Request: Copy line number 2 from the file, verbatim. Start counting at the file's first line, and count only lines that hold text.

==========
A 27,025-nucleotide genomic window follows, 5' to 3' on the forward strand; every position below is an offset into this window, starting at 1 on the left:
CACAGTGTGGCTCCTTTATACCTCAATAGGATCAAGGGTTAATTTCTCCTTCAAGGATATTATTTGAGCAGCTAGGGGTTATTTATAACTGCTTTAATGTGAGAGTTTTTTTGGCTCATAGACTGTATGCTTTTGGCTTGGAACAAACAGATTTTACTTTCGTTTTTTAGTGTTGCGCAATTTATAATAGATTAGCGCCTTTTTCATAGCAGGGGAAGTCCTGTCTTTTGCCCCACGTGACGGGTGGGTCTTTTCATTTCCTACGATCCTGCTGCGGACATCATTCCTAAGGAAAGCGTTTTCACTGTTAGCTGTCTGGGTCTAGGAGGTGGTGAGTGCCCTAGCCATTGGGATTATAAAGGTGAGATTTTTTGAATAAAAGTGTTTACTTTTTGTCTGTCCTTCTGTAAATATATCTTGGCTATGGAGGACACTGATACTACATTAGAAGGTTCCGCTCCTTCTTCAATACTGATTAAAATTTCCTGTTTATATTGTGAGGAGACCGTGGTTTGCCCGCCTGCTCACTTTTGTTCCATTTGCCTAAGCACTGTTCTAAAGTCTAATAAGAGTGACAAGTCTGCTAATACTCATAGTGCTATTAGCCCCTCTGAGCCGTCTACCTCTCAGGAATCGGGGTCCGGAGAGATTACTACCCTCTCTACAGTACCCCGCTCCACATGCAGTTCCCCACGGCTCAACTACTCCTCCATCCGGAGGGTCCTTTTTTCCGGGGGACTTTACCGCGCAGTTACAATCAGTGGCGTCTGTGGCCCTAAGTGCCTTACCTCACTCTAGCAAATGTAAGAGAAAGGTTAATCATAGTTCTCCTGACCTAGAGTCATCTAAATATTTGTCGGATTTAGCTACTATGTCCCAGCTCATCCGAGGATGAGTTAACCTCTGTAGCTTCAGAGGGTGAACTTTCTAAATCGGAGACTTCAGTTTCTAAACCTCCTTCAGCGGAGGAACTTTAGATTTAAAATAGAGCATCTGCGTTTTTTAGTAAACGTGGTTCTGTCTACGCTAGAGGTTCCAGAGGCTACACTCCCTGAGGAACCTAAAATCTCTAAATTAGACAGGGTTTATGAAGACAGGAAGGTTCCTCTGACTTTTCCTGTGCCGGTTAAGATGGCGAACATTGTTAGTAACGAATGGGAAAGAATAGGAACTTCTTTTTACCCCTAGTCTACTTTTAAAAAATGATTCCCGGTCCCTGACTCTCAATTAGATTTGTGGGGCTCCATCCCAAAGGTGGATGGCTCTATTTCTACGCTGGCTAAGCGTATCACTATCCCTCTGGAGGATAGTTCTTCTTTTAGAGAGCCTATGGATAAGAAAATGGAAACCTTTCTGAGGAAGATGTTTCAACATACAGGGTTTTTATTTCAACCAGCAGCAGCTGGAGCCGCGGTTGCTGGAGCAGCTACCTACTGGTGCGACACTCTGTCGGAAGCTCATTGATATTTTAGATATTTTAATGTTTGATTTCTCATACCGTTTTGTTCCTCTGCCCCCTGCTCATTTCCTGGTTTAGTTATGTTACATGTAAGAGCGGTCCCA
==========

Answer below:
CACAGTGTGGCTCCTTTATACCTCAATAGGATCAAGGGTTAATTTCTCCTTCAAGGATATTATTTGAGCAGCTAGGGGTTATTTATAACTGCTTTAATGTGAGAGTTTTTTTGGCTCATAGACTGTATGCTTTTGGCTTGGAACAAACAGATTTTACTTTCGTTTTTTAGTGTTGCGCAATTTATAATAGATTAGCGCCTTTTTCATAGCAGGGGAAGTCCTGTCTTTTGCCCCACGTGACGGGTGGGTCTTTTCATTTCCTACGATCCTGCTGCGGACATCATTCCTAAGGAAAGCGTTTTCACTGTTAGCTGTCTGGGTCTAGGAGGTGGTGAGTGCCCTAGCCATTGGGATTATAAAGGTGAGATTTTTTGAATAAAAGTGTTTACTTTTTGTCTGTCCTTCTGTAAATATATCTTGGCTATGGAGGACACTGATACTACATTAGAAGGTTCCGCTCCTTCTTCAATACTGATTAAAATTTCCTGTTTATATTGTGAGGAGACCGTGGTTTGCCCGCCTGCTCACTTTTGTTCCATTTGCCTAAGCACTGTTCTAAAGTCTAATAAGAGTGACAAGTCTGCTAATACTCATAGTGCTATTAGCCCCTCTGAGCCGTCTACCTCTCAGGAATCGGGGTCCGGAGAGATTACTACCCTCTCTACAGTACCCCGCTCCACATGCAGTTCCCCACGGCTCAACTACTCCTCCATCCGGAGGGTCCTTTTTTCCGGGGGACTTTACCGCGCAGTTACAATCAGTGGCGTCTGTGGCCCTAAGTGCCTTACCTCACTCTAGCAAATGTAAGAGAAAGGTTAATCATAGTTCTCCTGACCTAGAGTCATCTAAATATTTGTCGGATTTAGCTACTATGTCCCAGCTCATCCGAGGATGAGTTAACCTCTGTAGCTTCAGAGGGTGAACTTTCTAAATCGGAGACTTCAGTTTCTAAACCTCCTTCAGCGGAGGAACTTTAGATTTAAAATAGAGCATCTGCGTTTTTTAGTAAACGTGGTTCTGTCTACGCTAGAGGTTCCAGAGGCTACACTCCCTGAGGAACCTAAAATCTCTAAATTAGACAGGGTTTATGAAGACAGGAAGGTTCCTCTGACTTTTCCTGTGCCGGTTAAGATGGCGAACATTGTTAGTAACGAATGGGAAAGAATAGGAACTTCTTTTTACCCCTAGTCTACTTTTAAAAAATGATTCCCGGTCCCTGACTCTCAATTAGATTTGTGGGGCTCCATCCCAAAGGTGGATGGCTCTATTTCTACGCTGGCTAAGCGTATCACTATCCCTCTGGAGGATAGTTCTTCTTTTAGAGAGCCTATGGATAAGAAAATGGAAACCTTTCTGAGGAAGATGTTTCAACATACAGGGTTTTTATTTCAACCAGCAGCAGCTGGAGCCGCGGTTGCTGGAGCAGCTACCTACTGGTGCGACACTCTGTCGGAAGCTCATTGATATTTTAGATATTTTAATGTTTGATTTCTCATACCGTTTTGTTCCTCTGCCCCCTGCTCATTTCCTGGTTTAGTTATGTTACATGTAAGAGCGGTCCCA